The American Society of Safety Engineers (ASSE) on Tuesday honored Samantha J. Horseman from Saudi Arabia with its 2017 Award for Innovation in Occupational Safety Management during a ceremony at the Safety 2017 Professional Development Conference & Exposition at the Colorado Convention Center. The award honors those who bring creativity to managing safety in the workplace. Her winning innovation is a driver safety management system called Intellisense, which incorporates a dynamic mix of sound science and proven engineering principles to reduce traffic accidents.

“Her innovation is a game-changer in enhancing driver safety,” said ASSE President Tom Cecich, CSP, CIH. “It’s inspiring how occupational safety and health professionals like Samantha are constantly developing ideas that target workplace hazards. These talented innovators take the time to recognize creative solutions, and that is essential to improving worker safety and health while positively influencing organizational performance.”

Horseman, DBL, MBA, CCP(erg), CWP, is the team leader for human energy management at Saudi Aramco in Dhahran, Saudi Arabia. Her Intellisense system alerts a driver in real-time to high-risk behaviors and biometric levels so that adaptive learning occurs. The innovation is a powerful application of human computer interface technology, real-time data mining, and effective behavior change using biofeedback loops. In a study of high-risk drivers, it improved driving performance by 85 percent.

Horseman was presented with a plaque as well as $3,000 for her achievement. Four honorable mentions for the innovation award each received $500:

  1. Patricia M. Allen, STS, is director of ESHQA & CA at Savannah River Remediation in North Augusta, South Carolina. Her mobile slip simulator teaches people how to navigate slippery surfaces. The innovation is a first-of-its-kind mobile learning laboratory equipped with a slippery walkway, unique shoe covers, trolley system, large mirror and flat-screen monitor for instant feedback to trainees. The portable unit exposes workers to slip-and-fall prevention techniques in a cost-effective manner.
  2. David Catallo, CRSP, is the plant safety leader at Honda of Canada Manufacturing in Barrie, Ontario, Canada; and Matthew Clarke, CRSP, is the plant safety coordinator at that same facility. Their peer-to-peer participatory ergonomics program empowers production associates to ignite change and reduce workplace risk. They achieved a 36 percent reduction in musculoskeletal disorders through training, coaching and ongoing mentorship. Production associates were turned into ergonomic champions.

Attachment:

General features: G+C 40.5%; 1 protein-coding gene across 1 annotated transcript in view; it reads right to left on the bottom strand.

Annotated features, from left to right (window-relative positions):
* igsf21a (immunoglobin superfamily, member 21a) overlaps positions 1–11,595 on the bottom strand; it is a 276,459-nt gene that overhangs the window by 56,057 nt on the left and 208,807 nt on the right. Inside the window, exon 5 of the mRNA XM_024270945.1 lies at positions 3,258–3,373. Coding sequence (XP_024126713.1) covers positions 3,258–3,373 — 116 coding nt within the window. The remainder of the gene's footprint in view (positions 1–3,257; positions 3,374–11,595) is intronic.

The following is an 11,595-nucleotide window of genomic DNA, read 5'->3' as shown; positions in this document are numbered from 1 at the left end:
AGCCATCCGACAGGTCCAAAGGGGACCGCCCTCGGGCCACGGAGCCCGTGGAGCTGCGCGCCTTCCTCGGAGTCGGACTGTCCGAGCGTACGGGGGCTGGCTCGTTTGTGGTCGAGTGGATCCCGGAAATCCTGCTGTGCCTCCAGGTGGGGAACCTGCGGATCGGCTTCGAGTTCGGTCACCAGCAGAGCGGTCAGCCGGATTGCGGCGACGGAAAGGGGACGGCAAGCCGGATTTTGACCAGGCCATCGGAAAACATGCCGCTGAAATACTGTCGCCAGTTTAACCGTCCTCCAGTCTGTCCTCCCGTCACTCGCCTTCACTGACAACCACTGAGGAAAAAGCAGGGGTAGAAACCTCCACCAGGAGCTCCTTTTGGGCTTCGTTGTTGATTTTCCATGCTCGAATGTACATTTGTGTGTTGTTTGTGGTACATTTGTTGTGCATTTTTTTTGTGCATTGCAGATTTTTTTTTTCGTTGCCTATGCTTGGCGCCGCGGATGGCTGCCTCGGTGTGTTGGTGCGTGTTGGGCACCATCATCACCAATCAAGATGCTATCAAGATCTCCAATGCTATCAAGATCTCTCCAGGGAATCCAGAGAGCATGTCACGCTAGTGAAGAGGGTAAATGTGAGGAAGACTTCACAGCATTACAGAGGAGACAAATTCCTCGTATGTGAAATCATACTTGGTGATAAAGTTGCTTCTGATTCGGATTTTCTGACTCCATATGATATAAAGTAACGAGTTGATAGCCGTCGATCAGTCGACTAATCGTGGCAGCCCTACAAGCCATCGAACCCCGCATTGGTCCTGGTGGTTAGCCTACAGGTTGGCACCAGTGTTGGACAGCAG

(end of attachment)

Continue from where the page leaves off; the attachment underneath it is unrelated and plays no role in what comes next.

3. Joshua Hancey, MBA, is director of safety and risk management at Vivint Solar in Lehi, Utah. His module lift pulls solar modules up a ladder to workers on the roof. It prevents employees from manually lifting the 45-pound modules up a ladder. The innovation allows the ladder to stay in its normal position, saving time and money. The device has a self-locking brake to prevent heavy modules from crashing down if a worker releases the rope.
  4. Corene Jackson is regional director of operations at Airgas Dry Ice and Air Liquide Company in Henrico, Virginia. Loading blocks of dry ice into shipping containers presents many safety, productivity and ergonomic challenges. Jackson’s Dry Ice Block Loading Project combats these challenges using a combination of off-the-shelf components and custom-designed apparatuses. By shifting the physical burden from the operator to the equipment, it eliminates hazards as well as contusion and laceration risks.

The Award for Innovation in Occupational Safety Management, sponsored by Cintas Corporation, is presented annually at ASSE’s safety conference. It honors a member or non-member of the society who has developed a dynamic workplace innovation that achieves safety program and efficiency improvements; enhances safety decision-making; eliminates hazards and exposures; and reduces incidents, injuries and fatalities on the job.